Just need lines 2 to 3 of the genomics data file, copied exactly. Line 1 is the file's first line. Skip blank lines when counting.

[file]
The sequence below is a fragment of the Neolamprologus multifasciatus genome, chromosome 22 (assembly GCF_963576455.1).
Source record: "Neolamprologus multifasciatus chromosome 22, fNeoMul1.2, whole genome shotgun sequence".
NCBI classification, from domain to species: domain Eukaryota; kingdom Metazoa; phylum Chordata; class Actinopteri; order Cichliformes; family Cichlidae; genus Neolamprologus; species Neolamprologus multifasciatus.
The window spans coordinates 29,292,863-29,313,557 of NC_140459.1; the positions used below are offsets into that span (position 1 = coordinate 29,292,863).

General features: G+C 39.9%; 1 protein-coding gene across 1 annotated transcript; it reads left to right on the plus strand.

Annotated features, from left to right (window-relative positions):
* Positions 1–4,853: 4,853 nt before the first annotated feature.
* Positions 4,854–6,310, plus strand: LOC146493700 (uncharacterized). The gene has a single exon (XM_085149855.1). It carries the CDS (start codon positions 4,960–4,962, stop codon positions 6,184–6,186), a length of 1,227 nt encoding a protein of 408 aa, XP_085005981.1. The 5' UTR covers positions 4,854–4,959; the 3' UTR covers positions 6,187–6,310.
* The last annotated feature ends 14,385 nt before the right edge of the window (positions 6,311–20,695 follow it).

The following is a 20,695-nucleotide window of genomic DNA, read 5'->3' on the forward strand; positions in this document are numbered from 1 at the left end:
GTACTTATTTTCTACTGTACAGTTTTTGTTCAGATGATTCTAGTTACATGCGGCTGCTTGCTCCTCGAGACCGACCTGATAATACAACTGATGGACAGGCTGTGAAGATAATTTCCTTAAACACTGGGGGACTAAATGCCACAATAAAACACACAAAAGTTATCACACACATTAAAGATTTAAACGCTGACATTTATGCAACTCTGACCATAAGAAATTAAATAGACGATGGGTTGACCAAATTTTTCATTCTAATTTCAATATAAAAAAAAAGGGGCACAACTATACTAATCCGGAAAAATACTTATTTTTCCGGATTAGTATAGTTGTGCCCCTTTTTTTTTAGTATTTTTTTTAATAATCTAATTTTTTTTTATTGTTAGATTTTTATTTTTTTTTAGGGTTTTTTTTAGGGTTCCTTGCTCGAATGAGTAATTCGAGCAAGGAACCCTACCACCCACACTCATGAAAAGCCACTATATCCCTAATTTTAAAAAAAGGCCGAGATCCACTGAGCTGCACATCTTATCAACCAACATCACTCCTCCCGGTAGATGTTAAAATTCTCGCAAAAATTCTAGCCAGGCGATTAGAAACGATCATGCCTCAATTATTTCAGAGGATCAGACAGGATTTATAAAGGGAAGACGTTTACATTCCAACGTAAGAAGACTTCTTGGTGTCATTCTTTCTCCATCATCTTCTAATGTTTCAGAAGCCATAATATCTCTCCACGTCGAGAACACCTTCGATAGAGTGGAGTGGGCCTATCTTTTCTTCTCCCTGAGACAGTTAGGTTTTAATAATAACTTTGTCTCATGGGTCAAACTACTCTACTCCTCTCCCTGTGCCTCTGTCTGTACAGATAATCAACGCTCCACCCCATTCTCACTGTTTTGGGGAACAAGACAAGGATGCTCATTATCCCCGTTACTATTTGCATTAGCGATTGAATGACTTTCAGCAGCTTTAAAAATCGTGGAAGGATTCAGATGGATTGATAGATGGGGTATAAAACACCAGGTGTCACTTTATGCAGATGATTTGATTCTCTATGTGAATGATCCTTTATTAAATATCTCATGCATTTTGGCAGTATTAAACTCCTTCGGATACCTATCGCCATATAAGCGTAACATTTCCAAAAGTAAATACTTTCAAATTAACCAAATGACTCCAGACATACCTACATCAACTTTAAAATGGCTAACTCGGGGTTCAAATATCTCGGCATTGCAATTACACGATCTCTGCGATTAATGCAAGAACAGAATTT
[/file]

Source record: "Neolamprologus multifasciatus chromosome 22, fNeoMul1.2, whole genome shotgun sequence".
NCBI classification, from domain to species: domain Eukaryota; kingdom Metazoa; phylum Chordata; class Actinopteri; order Cichliformes; family Cichlidae; genus Neolamprologus; species Neolamprologus multifasciatus.